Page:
Amazon Elastic Transcoder offers simple pay-as-you-go pricing. Customers are charged based on the number of minutes they need to transcode and the selected resolution. There are no upfront fees or minimum commitments required. To help customers understand how this service can be used with their applications, AWS is providing a free tier of service, in which up to the first 20 minutes of content transcoded each month is provided free of charge. Amazon Elastic Transcoder is available in six regions: US East (N. Virginia), US West (Oregon), US West (N. California), EU (Ireland), Asia Pacific (Singapore) and Asia Pacific (Japan).
About Amazon Web Services
Launched in 2006, Amazon Web Services (AWS) began exposing key infrastructure services to businesses in the form of web services -- now widely known as cloud computing. The ultimate benefit of cloud computing, and AWS, is the ability to leverage a new business model and turn capital infrastructure expenses into variable costs. Businesses no longer need to plan and procure servers and other IT resources weeks or months in advance. Using AWS, businesses can take advantage of Amazon's expertise and economies of scale to access resources when their business needs them, delivering results faster and at a lower cost. Today, Amazon Web Services provides a highly reliable, scalable, low-cost infrastructure platform in the cloud that powers hundreds of thousands of enterprise, government and startup customers businesses in 190 countries around the world. AWS offers over 30 different services, including Amazon Elastic Compute Cloud (Amazon EC2), Amazon Simple Storage Service (Amazon S3) and Amazon Relational Database Service (Amazon RDS). AWS services are available to customers from data center locations in the U.S., Brazil, Europe, Japan, Singapore and Australia.
Experimental scientific HPC applications are continually being moved to the cloud, as covered here in several capacities over the last couple of weeks. Included in that rundown, Co-founder and CEO of CloudSigma Robert Jenkins penned an article for HPC in the Cloud where he discussed the emergence of cloud technologies to supplement research capabilities of big scientific initiatives like CERN and ESA (the European Space Agency)...
When considering moving excess or experimental HPC applications to a cloud environment, there will always be obstacles. Were that not the case, the cost effectiveness of cloud-based HPC would rule the high performance landscape. Jonathan Stewart Ward and Adam Barker of the University of St. Andrews produced an intriguing report on the state of cloud computing, paying a significant amount of attention to the problems facing cloud computing.
Cloud computing has become mainstream in today’s HPC world. In order to enable the HPC researchers who currently work with large distributed computing systems, to bring their expertise to cloud computing, it is essential to provide them with easier means of applying their knowledge.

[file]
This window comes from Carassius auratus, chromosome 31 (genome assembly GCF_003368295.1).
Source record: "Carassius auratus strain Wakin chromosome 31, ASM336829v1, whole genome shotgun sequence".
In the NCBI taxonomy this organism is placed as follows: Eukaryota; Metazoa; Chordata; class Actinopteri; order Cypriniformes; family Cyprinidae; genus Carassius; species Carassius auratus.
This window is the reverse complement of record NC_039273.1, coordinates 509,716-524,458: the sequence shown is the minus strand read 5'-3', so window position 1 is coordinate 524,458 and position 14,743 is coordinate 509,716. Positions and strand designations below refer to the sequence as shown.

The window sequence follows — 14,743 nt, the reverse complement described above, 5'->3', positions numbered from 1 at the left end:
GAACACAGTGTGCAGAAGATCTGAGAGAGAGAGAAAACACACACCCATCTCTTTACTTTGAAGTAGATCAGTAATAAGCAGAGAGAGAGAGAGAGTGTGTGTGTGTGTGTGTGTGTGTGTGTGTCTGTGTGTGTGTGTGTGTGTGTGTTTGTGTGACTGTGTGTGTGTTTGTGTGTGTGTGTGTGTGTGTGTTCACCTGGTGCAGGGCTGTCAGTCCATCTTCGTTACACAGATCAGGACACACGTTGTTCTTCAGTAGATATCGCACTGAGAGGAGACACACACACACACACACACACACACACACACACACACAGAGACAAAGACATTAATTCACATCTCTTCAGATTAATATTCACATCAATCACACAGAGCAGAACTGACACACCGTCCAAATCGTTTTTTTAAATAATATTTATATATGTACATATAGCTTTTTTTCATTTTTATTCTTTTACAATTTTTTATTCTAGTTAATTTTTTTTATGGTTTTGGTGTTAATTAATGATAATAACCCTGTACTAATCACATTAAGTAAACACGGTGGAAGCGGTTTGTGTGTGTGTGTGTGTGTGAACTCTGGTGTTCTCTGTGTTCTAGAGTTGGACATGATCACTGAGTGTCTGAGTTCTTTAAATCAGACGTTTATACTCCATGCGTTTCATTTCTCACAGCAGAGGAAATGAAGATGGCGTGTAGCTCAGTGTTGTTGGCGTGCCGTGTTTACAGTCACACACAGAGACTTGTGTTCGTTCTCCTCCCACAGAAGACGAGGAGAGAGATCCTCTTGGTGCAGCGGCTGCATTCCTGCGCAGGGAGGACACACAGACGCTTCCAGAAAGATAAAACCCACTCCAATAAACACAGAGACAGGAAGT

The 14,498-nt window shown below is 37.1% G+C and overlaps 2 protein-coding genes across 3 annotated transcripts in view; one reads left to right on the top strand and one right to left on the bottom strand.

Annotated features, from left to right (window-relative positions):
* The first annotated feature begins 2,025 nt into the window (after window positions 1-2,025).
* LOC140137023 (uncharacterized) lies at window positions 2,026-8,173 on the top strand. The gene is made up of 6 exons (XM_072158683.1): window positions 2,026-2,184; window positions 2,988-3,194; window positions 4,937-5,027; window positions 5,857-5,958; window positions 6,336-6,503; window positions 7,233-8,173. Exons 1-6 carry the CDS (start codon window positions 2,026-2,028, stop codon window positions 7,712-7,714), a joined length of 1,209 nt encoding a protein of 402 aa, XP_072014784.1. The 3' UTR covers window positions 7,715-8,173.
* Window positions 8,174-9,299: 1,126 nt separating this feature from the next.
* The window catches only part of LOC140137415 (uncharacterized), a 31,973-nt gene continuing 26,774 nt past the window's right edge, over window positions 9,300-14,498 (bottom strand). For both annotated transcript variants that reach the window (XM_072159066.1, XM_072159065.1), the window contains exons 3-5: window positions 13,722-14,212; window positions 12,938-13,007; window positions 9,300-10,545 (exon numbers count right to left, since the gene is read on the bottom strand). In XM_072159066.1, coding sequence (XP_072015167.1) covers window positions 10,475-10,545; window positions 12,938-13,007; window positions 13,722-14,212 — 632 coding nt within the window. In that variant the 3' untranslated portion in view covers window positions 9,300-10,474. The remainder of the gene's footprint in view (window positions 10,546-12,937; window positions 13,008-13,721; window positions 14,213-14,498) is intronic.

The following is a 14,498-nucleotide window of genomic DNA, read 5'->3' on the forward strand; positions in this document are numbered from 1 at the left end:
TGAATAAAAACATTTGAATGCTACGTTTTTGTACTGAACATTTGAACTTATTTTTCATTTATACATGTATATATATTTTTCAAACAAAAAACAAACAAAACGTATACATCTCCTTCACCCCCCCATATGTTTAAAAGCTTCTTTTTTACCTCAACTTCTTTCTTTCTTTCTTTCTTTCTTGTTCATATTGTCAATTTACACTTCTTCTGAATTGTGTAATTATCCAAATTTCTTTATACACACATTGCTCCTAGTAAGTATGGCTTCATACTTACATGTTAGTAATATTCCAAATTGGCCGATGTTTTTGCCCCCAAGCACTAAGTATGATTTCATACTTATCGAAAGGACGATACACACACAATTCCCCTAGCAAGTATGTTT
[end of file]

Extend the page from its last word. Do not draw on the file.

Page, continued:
Jun 17, 2013 |
With that in mind, Datapipe hopes to establish themselves as a green-savvy HPC cloud provider with their recently announced Stratosphere platform. Datapipe markets Stratosphere as a green HPC cloud service and in doing so partnering with Verne Global and their Icelandic datacenter, which is known for its propensity in green computing.
Jun 12, 2013 |
Cloud computing is gaining ground in utilization by mid-sized institutions who are looking to expand their experimental high performance computing resources. As such, IBM released what they call Redbooks, in part to assist institutions’ movement of high performance computing applications to the cloud.
Jun 06, 2013 |
The San Diego Supercomputer Center launched a public cloud system for universities in the area designed specifically to run on commodity hardware with high performance solid-state drives. The center, which currently holds 5.5 PB of raw storage, is open to educational and research users in the University of California.
05/10/2013 | Cleversafe, Cray, DDN, NetApp, & Panasas | From Wall Street to Hollywood, drug discovery to homeland security, companies and organizations of all sizes and stripes are coming face to face with the challenges – and opportunities – afforded by Big Data. Before anyone can utilize these extraordinary data repositories, however, they must first harness and manage their data stores, and do so utilizing technologies that underscore affordability, security, and scalability.
04/02/2012 | AMD | Developers today are just beginning to explore the potential of heterogeneous computing, but the potential for this new paradigm is huge. This brief article reviews how the technology might impact a range of application development areas, including client experiences and cloud-based data management. As platforms like OpenCL continue to evolve, the benefits of heterogeneous computing will become even more accessible. Use this quick article to jump-start your own thinking on heterogeneous computing.